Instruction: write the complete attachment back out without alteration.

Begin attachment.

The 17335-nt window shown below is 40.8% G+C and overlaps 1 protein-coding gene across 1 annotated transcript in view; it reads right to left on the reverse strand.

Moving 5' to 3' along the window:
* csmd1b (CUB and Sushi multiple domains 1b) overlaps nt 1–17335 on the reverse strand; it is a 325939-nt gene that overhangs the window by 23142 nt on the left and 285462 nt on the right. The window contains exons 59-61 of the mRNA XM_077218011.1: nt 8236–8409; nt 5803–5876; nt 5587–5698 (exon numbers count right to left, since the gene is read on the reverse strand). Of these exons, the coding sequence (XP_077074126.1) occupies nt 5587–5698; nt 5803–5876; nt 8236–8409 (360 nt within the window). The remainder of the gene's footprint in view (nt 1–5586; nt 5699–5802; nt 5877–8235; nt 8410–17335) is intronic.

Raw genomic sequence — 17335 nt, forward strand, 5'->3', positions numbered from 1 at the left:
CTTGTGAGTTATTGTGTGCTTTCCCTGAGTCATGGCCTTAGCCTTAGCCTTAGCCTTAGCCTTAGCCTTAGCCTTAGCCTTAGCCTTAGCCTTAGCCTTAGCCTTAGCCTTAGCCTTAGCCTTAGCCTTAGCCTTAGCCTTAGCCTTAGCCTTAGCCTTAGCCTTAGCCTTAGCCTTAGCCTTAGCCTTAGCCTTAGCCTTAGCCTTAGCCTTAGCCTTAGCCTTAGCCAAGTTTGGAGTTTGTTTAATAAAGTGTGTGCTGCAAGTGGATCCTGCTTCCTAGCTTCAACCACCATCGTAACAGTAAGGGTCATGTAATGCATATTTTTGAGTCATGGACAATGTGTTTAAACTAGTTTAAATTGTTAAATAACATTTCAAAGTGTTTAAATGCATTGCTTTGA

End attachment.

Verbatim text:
The 17335-nt window shown below is 40.8% G+C and overlaps 1 protein-coding gene across 1 annotated transcript in view; it reads right to left on the reverse strand.

Moving 5' to 3' along the window:
* csmd1b (CUB and Sushi multiple domains 1b) overlaps nt 1–17335 on the reverse strand; it is a 325939-nt gene that overhangs the window by 23142 nt on the left and 285462 nt on the right. The window contains exons 59-61 of the mRNA XM_077218011.1: nt 8236–8409; nt 5803–5876; nt 5587–5698 (exon numbers count right to left, since the gene is read on the reverse strand). Of these exons, the coding sequence (XP_077074126.1) occupies nt 5587–5698; nt 5803–5876; nt 8236–8409 (360 nt within the window). The remainder of the gene's footprint in view (nt 1–5586; nt 5699–5802; nt 5877–8235; nt 8410–17335) is intronic.

Raw genomic sequence — 17335 nt, forward strand, 5'->3', positions numbered from 1 at the left:
CTTGTGAGTTATTGTGTGCTTTCCCTGAGTCATGGCCTTAGCCTTAGCCTTAGCCTTAGCCTTAGCCTTAGCCTTAGCCTTAGCCTTAGCCTTAGCCTTAGCCTTAGCCTTAGCCTTAGCCTTAGCCTTAGCCTTAGCCTTAGCCTTAGCCTTAGCCTTAGCCTTAGCCTTAGCCTTAGCCTTAGCCTTAGCCTTAGCCTTAGCCTTAGCCTTAGCCTTAGCCTTAGCCAAGTTTGGAGTTTGTTTAATAAAGTGTGTGCTGCAAGTGGATCCTGCTTCCTAGCTTCAACCACCATCGTAACAGTAAGGGTCATGTAATGCATATTTTTGAGTCATGGACAATGTGTTTAAACTAGTTTAAATTGTTAAATAACATTTCAAAGTGTTTAAATGCATTGCTTTGA